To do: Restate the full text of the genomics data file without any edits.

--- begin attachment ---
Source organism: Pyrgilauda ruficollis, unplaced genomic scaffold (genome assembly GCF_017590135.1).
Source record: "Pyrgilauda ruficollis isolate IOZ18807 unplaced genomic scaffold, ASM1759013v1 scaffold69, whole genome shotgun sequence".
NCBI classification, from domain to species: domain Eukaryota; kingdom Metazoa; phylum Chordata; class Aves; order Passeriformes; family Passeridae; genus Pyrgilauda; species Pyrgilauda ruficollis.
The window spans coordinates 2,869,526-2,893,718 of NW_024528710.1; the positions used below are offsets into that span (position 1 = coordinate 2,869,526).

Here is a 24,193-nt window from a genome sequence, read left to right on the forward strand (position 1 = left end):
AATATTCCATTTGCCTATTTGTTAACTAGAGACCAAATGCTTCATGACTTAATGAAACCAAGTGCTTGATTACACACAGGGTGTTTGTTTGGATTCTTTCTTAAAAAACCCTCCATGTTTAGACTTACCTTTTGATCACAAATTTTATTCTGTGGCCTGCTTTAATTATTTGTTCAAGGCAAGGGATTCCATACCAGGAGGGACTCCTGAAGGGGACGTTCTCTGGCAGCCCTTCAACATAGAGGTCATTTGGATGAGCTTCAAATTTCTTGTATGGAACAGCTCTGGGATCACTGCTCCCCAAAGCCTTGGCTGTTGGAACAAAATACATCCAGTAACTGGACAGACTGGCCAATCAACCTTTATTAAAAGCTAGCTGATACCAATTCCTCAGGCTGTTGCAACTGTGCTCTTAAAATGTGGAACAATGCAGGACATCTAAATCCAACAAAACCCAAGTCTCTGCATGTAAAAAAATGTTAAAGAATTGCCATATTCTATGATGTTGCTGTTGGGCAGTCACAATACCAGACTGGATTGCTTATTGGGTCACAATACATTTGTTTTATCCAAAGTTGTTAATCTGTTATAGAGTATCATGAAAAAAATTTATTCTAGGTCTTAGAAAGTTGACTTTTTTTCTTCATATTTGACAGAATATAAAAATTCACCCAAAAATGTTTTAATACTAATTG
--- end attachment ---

Source organism: Pyrgilauda ruficollis, unplaced genomic scaffold (genome assembly GCF_017590135.1).
Source record: "Pyrgilauda ruficollis isolate IOZ18807 unplaced genomic scaffold, ASM1759013v1 scaffold69, whole genome shotgun sequence".
NCBI classification, from domain to species: domain Eukaryota; kingdom Metazoa; phylum Chordata; class Aves; order Passeriformes; family Passeridae; genus Pyrgilauda; species Pyrgilauda ruficollis.
The window spans coordinates 2,869,526-2,893,718 of NW_024528710.1; the positions used below are offsets into that span (position 1 = coordinate 2,869,526).

Here is a 24,193-nt window from a genome sequence, read left to right on the forward strand (position 1 = left end):
AATATTCCATTTGCCTATTTGTTAACTAGAGACCAAATGCTTCATGACTTAATGAAACCAAGTGCTTGATTACACACAGGGTGTTTGTTTGGATTCTTTCTTAAAAAACCCTCCATGTTTAGACTTACCTTTTGATCACAAATTTTATTCTGTGGCCTGCTTTAATTATTTGTTCAAGGCAAGGGATTCCATACCAGGAGGGACTCCTGAAGGGGACGTTCTCTGGCAGCCCTTCAACATAGAGGTCATTTGGATGAGCTTCAAATTTCTTGTATGGAACAGCTCTGGGATCACTGCTCCCCAAAGCCTTGGCTGTTGGAACAAAATACATCCAGTAACTGGACAGACTGGCCAATCAACCTTTATTAAAAGCTAGCTGATACCAATTCCTCAGGCTGTTGCAACTGTGCTCTTAAAATGTGGAACAATGCAGGACATCTAAATCCAACAAAACCCAAGTCTCTGCATGTAAAAAAATGTTAAAGAATTGCCATATTCTATGATGTTGCTGTTGGGCAGTCACAATACCAGACTGGATTGCTTATTGGGTCACAATACATTTGTTTTATCCAAAGTTGTTAATCTGTTATAGAGTATCATGAAAAAAATTTATTCTAGGTCTTAGAAAGTTGACTTTTTTTCTTCATATTTGACAGAATATAAAAATTCACCCAAAAATGTTTTAATACTAATTG